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"C'est votre jolie robe noire ?"

Translation:Is this your lovely black dress?

January 22, 2013



Couldn't it be "Is your nice dress, black?" ?


This is what I understood too: "Is your pretty dress black?"


No, "c'est" means "this is", or in this case "is this?". I don't know what your interpretation would be in french, but maybe "votre joile robe est noire?"


The point is: where goes the noire?


Colours follow their noun.


But if it is a question, would it be Is this or is it your pretty dress black?


In French, yes. But in English adjectives usually precede the noun except in specific circumstances.

This might help.



That is correct and you can also say est-ce ta jolie robe noire?


EStyrke is right... think of c'est as "ce est" > this is.


Is this pretty black dress yours?


Agreed - this should also be a correct translations. It is essentially the exact same question as the main right answer.


I literally typed this and it says im wrong


what's the difference in pronounciation between C'est & ses? i found it hard to distinguish thanks


there is no difference


Can anybody explain how you would say:

1 "Is this black dress yours?" 2 "Is this your black dress?" 3 "Is your dress black?"


Leaving a comment just for the admins to see this question because now I'm confused. It took me a while to understand this exercise and I was trying to reply to some questions, but when I tried to translate this I got stuck at the first question. :/ I wouldn't know how to translate "yours", ta at the end of the sentence sounds wrong.


I thought typing in "is this your pretty black dress?" would work but it said I got it wrong because jolie meant lovely. can "pretty" not work?


Yes it certainly can Grant. Report it.


I replayed like 100 times and still didn't understand what she was saying..


How does one know this is a question? There is no inflection. There is no reversal. Could it be a simple statement?


There's a question mark at the end. Without the question mark, it would a simple sentence. I know this might not help but I hope it does...


It doesn't if you get it as a "write down what you're hearing" version.


Didn't the pitch rise sharply at the end of the audio sentence?


It does in the version at the top of this page, it mostly certainly did not when I had the question.


OK. Report it. There are sometimes problems with the audio and Duo must be made aware of them. Good to bring this up. Please accept some lingots if they're of use to you, cordial.


The right way should be is "this your nice black dress?"


Why "C'est" translated "Is it" instead of "It is"


The sentence is a question, and in English you have to invert the verb and the subject of an affirmative sentence to make it a question (generally speaking).


Because you wouldn't say "It is your pretty black dress?" instead you would switch the it and is around to make it fit into the question sentence.


Why not « Est-ce votre jolie robe noire ? » ?


Nothing as far as I know. But here we're being taught another way to ask it another way. Maybe it is a little early on to do so but c'est la vie.


So far both formal and informal forms have been covered.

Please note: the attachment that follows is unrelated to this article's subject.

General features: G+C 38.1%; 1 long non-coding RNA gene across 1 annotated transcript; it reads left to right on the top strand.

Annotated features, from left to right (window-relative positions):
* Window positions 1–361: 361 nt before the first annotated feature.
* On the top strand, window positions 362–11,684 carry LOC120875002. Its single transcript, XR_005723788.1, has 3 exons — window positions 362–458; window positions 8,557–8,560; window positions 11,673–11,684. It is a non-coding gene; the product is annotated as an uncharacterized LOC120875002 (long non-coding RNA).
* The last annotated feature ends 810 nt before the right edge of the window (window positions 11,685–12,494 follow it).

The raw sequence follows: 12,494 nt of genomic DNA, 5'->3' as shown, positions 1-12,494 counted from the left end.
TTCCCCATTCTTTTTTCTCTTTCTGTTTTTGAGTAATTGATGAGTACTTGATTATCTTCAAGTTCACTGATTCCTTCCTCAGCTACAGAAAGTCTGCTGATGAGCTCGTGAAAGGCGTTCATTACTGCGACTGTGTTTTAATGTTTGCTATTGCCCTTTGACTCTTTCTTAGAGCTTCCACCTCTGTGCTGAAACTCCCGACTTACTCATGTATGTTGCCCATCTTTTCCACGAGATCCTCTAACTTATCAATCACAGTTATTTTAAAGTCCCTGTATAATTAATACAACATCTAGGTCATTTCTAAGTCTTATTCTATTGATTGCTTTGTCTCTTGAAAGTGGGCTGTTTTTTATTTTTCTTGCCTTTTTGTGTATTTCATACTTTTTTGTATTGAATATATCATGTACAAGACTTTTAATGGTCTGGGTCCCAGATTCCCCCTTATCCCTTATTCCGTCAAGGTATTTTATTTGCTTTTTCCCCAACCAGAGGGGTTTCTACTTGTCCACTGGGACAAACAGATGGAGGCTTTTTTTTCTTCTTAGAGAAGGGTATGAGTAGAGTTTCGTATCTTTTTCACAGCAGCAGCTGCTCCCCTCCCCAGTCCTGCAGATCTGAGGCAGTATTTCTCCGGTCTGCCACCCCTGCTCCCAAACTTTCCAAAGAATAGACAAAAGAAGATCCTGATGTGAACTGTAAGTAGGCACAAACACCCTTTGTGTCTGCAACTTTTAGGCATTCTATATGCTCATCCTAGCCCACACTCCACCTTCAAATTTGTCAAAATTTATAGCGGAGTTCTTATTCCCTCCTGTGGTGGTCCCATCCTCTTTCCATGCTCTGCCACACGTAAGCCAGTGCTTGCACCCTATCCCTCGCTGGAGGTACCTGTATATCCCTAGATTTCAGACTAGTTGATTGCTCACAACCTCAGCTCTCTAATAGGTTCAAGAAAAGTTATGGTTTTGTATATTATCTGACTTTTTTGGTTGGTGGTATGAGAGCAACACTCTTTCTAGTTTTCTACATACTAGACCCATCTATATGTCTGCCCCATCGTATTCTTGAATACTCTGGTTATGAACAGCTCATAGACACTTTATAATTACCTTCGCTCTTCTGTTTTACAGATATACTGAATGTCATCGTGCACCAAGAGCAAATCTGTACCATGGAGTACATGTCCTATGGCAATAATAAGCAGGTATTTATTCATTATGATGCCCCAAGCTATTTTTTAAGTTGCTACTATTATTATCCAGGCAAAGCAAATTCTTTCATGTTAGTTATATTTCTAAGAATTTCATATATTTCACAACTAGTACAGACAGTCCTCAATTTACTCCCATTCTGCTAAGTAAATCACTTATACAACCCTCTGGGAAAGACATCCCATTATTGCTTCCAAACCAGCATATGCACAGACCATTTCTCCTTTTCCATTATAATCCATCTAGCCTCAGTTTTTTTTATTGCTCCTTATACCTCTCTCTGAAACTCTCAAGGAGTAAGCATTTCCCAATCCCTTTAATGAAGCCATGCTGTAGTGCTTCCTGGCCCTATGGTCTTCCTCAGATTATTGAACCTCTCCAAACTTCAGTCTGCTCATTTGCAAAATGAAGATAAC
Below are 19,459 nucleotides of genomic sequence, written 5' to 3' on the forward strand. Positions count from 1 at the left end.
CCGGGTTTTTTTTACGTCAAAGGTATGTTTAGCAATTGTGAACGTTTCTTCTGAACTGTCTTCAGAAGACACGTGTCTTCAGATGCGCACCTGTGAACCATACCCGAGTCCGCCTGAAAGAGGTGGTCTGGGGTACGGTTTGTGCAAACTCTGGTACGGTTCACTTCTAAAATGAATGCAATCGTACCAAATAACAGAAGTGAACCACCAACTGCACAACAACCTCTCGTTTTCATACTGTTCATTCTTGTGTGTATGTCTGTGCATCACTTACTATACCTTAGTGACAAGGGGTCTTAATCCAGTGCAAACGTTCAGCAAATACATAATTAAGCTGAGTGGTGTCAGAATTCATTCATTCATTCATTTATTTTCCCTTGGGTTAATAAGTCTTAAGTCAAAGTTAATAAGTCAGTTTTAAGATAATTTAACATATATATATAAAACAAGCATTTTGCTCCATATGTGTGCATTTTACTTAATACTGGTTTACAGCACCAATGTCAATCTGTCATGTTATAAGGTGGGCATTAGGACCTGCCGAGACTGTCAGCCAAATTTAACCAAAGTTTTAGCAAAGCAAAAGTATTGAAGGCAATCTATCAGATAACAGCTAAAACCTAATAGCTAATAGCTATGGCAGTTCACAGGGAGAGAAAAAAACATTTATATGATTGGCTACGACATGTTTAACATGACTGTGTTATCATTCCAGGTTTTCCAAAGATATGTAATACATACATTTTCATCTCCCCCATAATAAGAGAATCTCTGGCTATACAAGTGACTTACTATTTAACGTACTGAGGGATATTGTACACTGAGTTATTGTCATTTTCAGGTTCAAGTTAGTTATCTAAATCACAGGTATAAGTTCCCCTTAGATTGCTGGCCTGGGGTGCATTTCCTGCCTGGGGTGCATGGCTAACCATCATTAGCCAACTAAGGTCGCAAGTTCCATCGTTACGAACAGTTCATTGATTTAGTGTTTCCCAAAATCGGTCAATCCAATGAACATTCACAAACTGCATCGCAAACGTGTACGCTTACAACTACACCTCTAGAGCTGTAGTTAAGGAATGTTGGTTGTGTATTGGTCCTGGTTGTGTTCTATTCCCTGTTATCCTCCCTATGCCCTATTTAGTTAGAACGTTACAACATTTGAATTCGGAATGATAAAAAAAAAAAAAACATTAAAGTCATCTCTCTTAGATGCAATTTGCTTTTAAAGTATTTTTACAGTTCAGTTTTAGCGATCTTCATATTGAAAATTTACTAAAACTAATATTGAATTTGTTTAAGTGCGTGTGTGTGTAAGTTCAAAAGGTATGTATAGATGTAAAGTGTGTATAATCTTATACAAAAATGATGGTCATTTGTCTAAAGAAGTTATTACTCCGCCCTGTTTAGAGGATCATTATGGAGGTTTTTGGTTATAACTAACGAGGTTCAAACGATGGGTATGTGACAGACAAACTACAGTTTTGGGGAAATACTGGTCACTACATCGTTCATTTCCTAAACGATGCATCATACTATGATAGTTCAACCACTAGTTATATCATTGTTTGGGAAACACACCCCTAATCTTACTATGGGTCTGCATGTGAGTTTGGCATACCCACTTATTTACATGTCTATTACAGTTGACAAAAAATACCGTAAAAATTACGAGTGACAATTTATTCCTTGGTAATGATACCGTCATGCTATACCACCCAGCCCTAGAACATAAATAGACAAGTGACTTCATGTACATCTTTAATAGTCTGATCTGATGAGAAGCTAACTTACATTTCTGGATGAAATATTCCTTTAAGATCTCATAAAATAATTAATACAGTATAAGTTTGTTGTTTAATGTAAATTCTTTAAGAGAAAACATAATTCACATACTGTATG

I learned elsewhere that yes/no questions should be phrased as "Est-ce que votre jolie robe noire?"

Is this correct too? Is one more acceptable/standard?


Yes the "est-ce" way is preferable over this one.


why isn`t it reversed est-ce in question form


The single dress belongs to multiple people?


If you are referring to the use of votre as being an indicator of plurality then you are forgetting the role of votre as being the formal version of your singular.

Sometimes ton for your when it is singular, sometimes votre for your when it is singular. It just depends on whether you want to be formal or not.

If you are wondering how can you tell whether the single or plural use is intended, just look at the rest of the sentence.

In this case everything else in the sentence is singular therefore votre must be as well.


Thank you. I apparently completely missed how votre can be used for a single person.



I think Duo should inject more examples where the formal construction is required just to remind everybody that it is actually fairly common in French. Eg: when speaking to a clerk in a store it is impolite to use the informal tu rather than the formal vous. Same for ton/ votre. Unless, of course, you already know him.

If there are situations in English where you wouldn't be too familiar and casual then when speaking French you would use formal address.

I once saw a young, recently elected member of a legislature who upon meeting a Chief Justice of the Supreme Court for the first time, addressed him as buddy. This was considered a major indiscretion by everyone within earshot. Sprinkling tu/ ton throughout the conversation would have been the same thing. When in doubt use vous/ votre. Better to be regarded as a bit stuffy than rude or thoughtless.


Hi again northernguy. I am now confused. I understood Votre (sorry I dont yet have acces to accents) is used before a both masculine and feminine Singular nouns but Vos is used before Plural nouns (of either gender). Am I mistaken or have I missed something? Thanks. JJ.


Good point.

The problem is that the choice of votre/singular vs. vos/ plural is determined by the noun/object not the noun/subject.